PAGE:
The FDA guidance for drug interactions (January 2020)2 recommend evaluating time dependent inhibition for investigational drugs.
How do I interpret the data from the IC50 shift assay?
Using the IC50 shift assay, it is possible to distinguish between reversible and irreversible inhibition. For solely reversible inhibitors addition of a 30 min pre-incubation gives no change in the IC50. Consequently all three experimental conditions will give the same IC50. Alternatively for compounds which are only time dependent inhibitors, an IC50 will be calculated only when NADPH is present in the pre-incubation and no effect is observed in the 0 min pre-incubation or 30 min pre-incubation minus NADPH. Test compounds which exhibit both reversible and time dependent inhibition will give a lower IC50 with a 30 min pre-incubation in the presence of NADPH compared to a 30 min pre-incubation minus NADPH and 0 min pre-incubation and thus an IC50 shift can be calculated as shown in Figure 4.
Very occasionally a shift may be observed between the 0 min pre-incubation and 30 min pre-incubation minus NADPH. This indicates potential non-NADPH mediated metabolism of one test compound into a more potent inhibitor species although this is rarely observed with CYP450 enzymes.3
A fold shift of greater than 1.5 is considered to be a significant shift and the compound is classed as a time dependent inhibitor.4 Inhibition potency must always be considered in the context of expected in vivo concentrations of the test compound. Although the criteria for acceptance are project and isoform-specific, potent inhibition is considered unfavorable and may preclude the development of a compound. Further work should then be completed to evaluate the mechanism of time-dependent inhibition or determine KI and kinact values to predict the risk of drug-drug interactions in vivo.5
Why and when would you run an IC50 shift assay compared with single point TDI and reversible inhibition screens?
Reversible and single point TDI assays are considered early stage ADME assays and are designed for larger sets of compounds, whereas the IC50 shift assay is run at a later stage to give more detail on leading compounds. It is advisable to run a reversible inhibition assay prior to running an IC50 shift assay. Although this provides the same information as a 0 min pre-incubation it enables an appropriate concentration range for the assay to be pitched so to achieve the most accurate IC50 shift calculation. Useful information can also be achieved from running a single point TDI assay prior to the IC50 shift assay, as it gives an indication of how much of a time-dependent element of inhibition the compound undergoes.
The IC50 shift screen gives a greater amount of information than the single point assay which can be further used to plan kinetic studies so to predict in vivo risk of drug-drug interactions.
Why is there no dilution step between the pre-incubation and incubation steps?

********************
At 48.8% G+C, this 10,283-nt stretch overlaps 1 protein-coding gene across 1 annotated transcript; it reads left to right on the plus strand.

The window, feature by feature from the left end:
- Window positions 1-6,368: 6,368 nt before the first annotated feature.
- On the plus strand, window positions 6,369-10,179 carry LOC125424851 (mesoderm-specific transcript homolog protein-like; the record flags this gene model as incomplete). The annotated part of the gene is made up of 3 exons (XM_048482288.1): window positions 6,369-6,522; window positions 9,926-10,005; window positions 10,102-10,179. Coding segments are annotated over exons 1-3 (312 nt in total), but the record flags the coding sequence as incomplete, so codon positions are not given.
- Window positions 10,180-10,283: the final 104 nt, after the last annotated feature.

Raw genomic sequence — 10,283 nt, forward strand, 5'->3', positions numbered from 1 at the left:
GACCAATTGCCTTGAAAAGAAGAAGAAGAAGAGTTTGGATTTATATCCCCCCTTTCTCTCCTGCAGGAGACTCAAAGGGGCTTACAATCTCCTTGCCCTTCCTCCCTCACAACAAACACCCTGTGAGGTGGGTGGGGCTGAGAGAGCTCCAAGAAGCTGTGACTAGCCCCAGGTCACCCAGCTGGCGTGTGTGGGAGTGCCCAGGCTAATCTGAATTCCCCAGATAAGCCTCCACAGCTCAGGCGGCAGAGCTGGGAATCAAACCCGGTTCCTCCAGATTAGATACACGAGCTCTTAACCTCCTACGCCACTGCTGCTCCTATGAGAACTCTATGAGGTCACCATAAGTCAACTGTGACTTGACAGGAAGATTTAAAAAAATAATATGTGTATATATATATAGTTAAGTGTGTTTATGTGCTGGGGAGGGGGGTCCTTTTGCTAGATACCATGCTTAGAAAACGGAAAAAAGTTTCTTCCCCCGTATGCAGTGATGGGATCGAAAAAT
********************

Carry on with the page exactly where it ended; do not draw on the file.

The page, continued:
A dilution step is an additional factor in the assay conditions which can skew the behavior of the inhibitor and complicate data processing. Pre-incubating the test compound at 10x higher microsomal protein concentration than that in the incubation step introduces the possibility for higher protein binding, reducing the amount of free compound available for inhibition. This can give an under-prediction of potency. Additionally, differences can be observed in data processing depending on whether the inhibitor concentration in the ‘pre-incubation’ is taken, compared with the ‘incubation’ i.e. diluted 1 in 10. Thus could give a difference in potency of 10×. The effect is more pronounced upon compounds which have a reversible inhibition element compared with those which are solely time-dependent inhibitors.
Consequently an IC50 shift assay which does not have a dilution step gives the most accurate representation of a 30 min pre-incubation, providing unambiguous information for analyzing compounds for further work. For further information, our poster title ‘Comparison of the effect of assay conditions on interpretation of time-dependent inhibition of cytochrome P450 enzymes’ is available to download here.
Why are different assay conditions used for the single point time dependent inhibition assay and IC50 shift assay?
The single point TDI assay is very much an early ADME screen designed for a higher number of compounds where it is important to get a snapshot of the amount of time-dependent inhibition at a top concentration relative to expected therapeutic concentrations. Therefore by completing a 1 in 10 dilution step between the pre-incubation and incubation this reduces the potential for reversible inhibition to occur. This dilution is not sufficient for all compounds to remove the reversible inhibition element, especially for potent inhibitors, and thus the % inhibition results are processed accounting for all inhibition. Using a substrate concentration that is 5× Km also helps to decrease the reversible inhibition component so an accurate measure of TDI can be obtained.
Can I further characterize the time-dependent inhibition determined?
If an IC50 shift is observed, a KI and kinact determination assay should be determined. This ascertains the time-dependent inhibition kinetic constants, where kinact is the maximal rate of enzyme inactivation at a saturating concentration of inhibitor and KI is the concentration of inhibitor which gives half the maximal rate of inactivation. Alongside in vivo data, this can be used to predict the risk of drug-drug interactions (AUCi/AUC).5
1 Grimm SW et al. (2009) Drug Metab Dispos37; 1355-1370 2 FDA Guidance for Industry – In Vitro Drug Interaction Studies - Cytochrome P450 Enzyme- and Transporter-Mediated Drug Interactions (January 2020) 3 Wright JN et al. (1991) Biochem J273(pt3); 533-539 4 Berry LM et al. (2008) Drug Metab Lett2; 51-59 5 Burt HJ et al. (2010) Xenobiotica40(5); 331-343
Learn more about drug metabolism in our popular Everything you need to know about ADME guide.